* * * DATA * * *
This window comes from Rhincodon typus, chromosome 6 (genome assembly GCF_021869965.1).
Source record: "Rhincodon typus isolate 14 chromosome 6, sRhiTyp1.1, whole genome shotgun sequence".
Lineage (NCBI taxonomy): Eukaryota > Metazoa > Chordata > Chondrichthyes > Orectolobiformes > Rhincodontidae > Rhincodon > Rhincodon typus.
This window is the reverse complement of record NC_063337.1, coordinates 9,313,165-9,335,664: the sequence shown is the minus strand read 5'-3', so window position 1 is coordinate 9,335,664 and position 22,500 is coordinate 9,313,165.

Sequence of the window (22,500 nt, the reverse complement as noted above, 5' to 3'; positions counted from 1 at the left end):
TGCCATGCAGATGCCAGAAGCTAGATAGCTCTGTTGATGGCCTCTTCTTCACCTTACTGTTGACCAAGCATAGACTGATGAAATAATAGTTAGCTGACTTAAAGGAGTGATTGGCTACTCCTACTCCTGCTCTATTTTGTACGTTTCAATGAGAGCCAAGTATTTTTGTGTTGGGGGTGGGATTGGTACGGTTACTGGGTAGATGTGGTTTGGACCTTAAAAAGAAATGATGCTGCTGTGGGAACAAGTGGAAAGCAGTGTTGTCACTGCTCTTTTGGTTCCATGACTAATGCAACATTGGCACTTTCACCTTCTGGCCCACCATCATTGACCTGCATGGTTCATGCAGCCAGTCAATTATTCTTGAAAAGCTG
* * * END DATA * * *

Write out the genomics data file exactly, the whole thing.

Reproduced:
This window comes from Rhincodon typus, chromosome 6 (genome assembly GCF_021869965.1).
Source record: "Rhincodon typus isolate 14 chromosome 6, sRhiTyp1.1, whole genome shotgun sequence".
Lineage (NCBI taxonomy): Eukaryota > Metazoa > Chordata > Chondrichthyes > Orectolobiformes > Rhincodontidae > Rhincodon > Rhincodon typus.
This window is the reverse complement of record NC_063337.1, coordinates 9,313,165-9,335,664: the sequence shown is the minus strand read 5'-3', so window position 1 is coordinate 9,335,664 and position 22,500 is coordinate 9,313,165.

Sequence of the window (22,500 nt, the reverse complement as noted above, 5' to 3'; positions counted from 1 at the left end):
TGCCATGCAGATGCCAGAAGCTAGATAGCTCTGTTGATGGCCTCTTCTTCACCTTACTGTTGACCAAGCATAGACTGATGAAATAATAGTTAGCTGACTTAAAGGAGTGATTGGCTACTCCTACTCCTGCTCTATTTTGTACGTTTCAATGAGAGCCAAGTATTTTTGTGTTGGGGGTGGGATTGGTACGGTTACTGGGTAGATGTGGTTTGGACCTTAAAAAGAAATGATGCTGCTGTGGGAACAAGTGGAAAGCAGTGTTGTCACTGCTCTTTTGGTTCCATGACTAATGCAACATTGGCACTTTCACCTTCTGGCCCACCATCATTGACCTGCATGGTTCATGCAGCCAGTCAATTATTCTTGAAAAGCTG